Cup of lukewarm tap water declared world’s most powerful sanitizing agent

Lily Li via The Peak (graphic)

Lily Li via The Peak (graphic)

This story was originally published in The Peak, SFU’s student newspaper. 

HUMOUR — In a move that could very well change the way in which humans deal with sanitation and sterilization, attendees of a Tight and Bright party last week have discovered the most efficient, fast-acting way of killing nearly every trace of bacteria on a surface: a red Solo Cup filled with lukewarm water from the tap.

“We were setting up cups for a game of beer pong when someone asked for an extra cup,” Tiffany Marsh said, recounting the extraordinary events leading up to the discovery. “He said he wanted to use a rinse cup for the ball, since the table was pretty gnarly from the game before us. Also, I think someone had puked on it earlier.”

Once the game was officially underway, the ping-pong ball repeatedly bounced off the table onto the beer-crusted floor underneath, and even into a nearby fern plant. Marsh was sure the ball would never be fit to be sunk into cups of beer again.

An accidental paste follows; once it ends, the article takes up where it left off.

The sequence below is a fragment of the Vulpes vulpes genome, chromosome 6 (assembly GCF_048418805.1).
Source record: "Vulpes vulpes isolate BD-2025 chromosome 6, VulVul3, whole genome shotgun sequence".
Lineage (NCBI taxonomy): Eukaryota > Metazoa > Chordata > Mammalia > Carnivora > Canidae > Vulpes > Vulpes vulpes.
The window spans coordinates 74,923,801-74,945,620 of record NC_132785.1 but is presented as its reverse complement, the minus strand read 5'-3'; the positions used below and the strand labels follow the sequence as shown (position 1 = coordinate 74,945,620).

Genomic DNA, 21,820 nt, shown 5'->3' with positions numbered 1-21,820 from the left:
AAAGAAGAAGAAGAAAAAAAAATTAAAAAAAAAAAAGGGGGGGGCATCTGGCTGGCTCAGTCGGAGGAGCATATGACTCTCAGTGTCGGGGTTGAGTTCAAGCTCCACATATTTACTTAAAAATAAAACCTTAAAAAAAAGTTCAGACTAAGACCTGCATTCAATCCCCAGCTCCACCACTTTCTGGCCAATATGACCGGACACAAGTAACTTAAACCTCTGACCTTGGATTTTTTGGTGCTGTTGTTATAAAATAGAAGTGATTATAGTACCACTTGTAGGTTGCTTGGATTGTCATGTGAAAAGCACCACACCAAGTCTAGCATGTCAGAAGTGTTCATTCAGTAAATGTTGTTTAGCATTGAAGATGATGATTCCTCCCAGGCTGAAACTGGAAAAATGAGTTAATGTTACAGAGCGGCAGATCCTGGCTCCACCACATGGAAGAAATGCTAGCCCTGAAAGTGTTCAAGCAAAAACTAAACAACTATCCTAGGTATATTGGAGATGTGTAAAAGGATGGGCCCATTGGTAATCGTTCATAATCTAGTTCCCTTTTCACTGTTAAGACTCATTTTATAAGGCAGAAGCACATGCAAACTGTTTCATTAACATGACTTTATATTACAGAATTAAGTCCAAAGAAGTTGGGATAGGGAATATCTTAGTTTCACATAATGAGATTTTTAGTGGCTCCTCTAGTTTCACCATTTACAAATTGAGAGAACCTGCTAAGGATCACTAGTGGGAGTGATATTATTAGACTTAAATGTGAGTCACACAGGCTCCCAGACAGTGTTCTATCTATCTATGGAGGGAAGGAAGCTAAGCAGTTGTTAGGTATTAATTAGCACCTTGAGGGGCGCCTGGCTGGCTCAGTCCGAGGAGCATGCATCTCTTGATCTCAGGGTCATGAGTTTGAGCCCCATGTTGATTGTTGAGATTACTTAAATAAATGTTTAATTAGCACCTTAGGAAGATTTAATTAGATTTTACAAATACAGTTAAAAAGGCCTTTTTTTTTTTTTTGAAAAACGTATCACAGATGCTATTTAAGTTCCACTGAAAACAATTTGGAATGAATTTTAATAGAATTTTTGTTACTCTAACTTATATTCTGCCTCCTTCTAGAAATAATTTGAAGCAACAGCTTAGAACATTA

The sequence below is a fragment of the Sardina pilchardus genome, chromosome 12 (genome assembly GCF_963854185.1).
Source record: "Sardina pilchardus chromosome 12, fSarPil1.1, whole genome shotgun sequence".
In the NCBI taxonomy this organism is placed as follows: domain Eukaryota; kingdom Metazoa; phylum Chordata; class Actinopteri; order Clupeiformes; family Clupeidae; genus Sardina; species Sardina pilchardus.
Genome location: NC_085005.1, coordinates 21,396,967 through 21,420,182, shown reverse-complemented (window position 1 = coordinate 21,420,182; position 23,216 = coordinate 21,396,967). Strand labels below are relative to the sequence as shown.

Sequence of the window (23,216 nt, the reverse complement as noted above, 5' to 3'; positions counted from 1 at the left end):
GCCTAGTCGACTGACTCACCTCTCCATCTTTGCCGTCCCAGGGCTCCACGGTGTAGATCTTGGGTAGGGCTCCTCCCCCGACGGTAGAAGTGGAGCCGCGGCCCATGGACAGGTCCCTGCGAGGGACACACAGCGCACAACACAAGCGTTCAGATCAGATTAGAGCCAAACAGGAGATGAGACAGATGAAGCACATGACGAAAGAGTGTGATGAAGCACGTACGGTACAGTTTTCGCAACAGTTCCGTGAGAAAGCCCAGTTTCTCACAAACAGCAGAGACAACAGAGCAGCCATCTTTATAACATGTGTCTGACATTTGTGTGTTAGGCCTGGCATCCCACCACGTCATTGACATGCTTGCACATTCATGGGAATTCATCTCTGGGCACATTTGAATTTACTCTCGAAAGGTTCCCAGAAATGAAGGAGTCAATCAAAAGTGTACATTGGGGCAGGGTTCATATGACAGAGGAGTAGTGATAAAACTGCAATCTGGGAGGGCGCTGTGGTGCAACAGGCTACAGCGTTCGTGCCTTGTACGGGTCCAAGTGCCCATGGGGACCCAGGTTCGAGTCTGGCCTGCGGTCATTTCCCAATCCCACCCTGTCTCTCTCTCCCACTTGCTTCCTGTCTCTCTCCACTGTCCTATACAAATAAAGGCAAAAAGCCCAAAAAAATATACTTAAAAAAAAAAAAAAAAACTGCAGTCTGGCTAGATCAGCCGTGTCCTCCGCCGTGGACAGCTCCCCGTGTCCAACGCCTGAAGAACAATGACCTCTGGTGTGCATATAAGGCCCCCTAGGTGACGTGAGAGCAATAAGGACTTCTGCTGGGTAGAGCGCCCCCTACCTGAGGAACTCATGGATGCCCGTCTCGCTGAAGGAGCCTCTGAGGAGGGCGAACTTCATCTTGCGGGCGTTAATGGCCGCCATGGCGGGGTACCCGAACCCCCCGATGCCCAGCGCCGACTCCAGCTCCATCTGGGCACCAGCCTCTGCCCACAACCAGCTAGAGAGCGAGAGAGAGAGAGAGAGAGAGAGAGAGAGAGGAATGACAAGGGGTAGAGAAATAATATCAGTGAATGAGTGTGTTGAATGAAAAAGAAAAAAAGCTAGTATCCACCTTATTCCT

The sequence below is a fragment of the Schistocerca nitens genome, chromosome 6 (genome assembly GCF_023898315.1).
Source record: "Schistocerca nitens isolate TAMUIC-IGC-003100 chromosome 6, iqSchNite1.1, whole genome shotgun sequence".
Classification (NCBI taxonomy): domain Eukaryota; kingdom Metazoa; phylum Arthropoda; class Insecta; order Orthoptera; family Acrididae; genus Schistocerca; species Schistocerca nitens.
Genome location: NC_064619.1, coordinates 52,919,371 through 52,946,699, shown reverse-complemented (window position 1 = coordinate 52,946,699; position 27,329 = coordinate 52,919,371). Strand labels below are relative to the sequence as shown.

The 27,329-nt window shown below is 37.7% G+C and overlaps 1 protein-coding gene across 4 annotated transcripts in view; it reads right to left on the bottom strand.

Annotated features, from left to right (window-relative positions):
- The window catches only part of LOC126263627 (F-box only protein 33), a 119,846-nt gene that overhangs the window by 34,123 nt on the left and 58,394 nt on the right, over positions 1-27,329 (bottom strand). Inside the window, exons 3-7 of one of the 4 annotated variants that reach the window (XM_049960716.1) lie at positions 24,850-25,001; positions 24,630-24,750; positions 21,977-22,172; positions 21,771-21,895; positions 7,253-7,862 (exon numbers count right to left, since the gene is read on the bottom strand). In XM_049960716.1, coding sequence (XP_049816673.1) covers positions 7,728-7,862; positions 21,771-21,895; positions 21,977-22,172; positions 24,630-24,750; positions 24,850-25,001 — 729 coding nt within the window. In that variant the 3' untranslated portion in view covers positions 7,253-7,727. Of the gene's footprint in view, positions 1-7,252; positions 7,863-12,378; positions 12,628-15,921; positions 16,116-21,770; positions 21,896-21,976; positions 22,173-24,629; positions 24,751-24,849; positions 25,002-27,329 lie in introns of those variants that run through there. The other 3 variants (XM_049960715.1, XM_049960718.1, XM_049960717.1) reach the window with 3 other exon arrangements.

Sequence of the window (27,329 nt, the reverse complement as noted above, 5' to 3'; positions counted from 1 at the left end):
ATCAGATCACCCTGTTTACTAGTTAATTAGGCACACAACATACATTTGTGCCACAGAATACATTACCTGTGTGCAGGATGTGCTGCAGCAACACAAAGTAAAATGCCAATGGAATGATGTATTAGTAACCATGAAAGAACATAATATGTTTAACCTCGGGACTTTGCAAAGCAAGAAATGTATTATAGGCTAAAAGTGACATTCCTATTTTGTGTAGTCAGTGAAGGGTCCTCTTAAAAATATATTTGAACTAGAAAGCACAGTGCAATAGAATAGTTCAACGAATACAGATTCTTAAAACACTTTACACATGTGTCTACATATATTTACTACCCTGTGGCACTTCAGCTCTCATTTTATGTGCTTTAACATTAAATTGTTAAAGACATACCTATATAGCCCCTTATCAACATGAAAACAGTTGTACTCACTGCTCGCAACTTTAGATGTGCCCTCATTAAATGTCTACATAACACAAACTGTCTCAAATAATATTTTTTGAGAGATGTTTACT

“Each time one of us missed the table, I thought to myself, ‘That’s it. That ball is done for.’”

However, just when all hope was lost and several party attendees had written the ball off as a dirt-covered germ orgy, the mysterious newcomer dropped it into the Solo Cup, dunked it a few times, and then haphazardly wiped the ball off on his shirt. Although no actual test was conducted to see how effectively or thoroughly the ball had been cleaned, attendees agreed that the Solo Cup had rid it of all previous contaminants.

“Now I know how Thomas Edison must have felt after inventing the light bulb,” Marsh said, though likely downplaying the moment’s importance.

While the discovery’s scope is limited at this time, it’s possible that Solo Cups of water will have a dramatic impact on the way hospitals sterilize tools and environments; the food hospitality industry is also speculated to undergo changes in how sanitation standards are upheld. Even the recent Ebola epidemic—the largest in history—could become a testing ground for the new disinfecting method.

“It’s unclear at this time what effect this new super sanitizing agent might have in the current outbreak,” said Tim Riggins, spokesperson for the World Health Organization, “but one thing is for certain: whoever’s bright idea it was to use a cup full of water to supposedly clean off a ping-pong ball while playing a drinking game, deserves a medal. Reeeeeally good job on that one.” 

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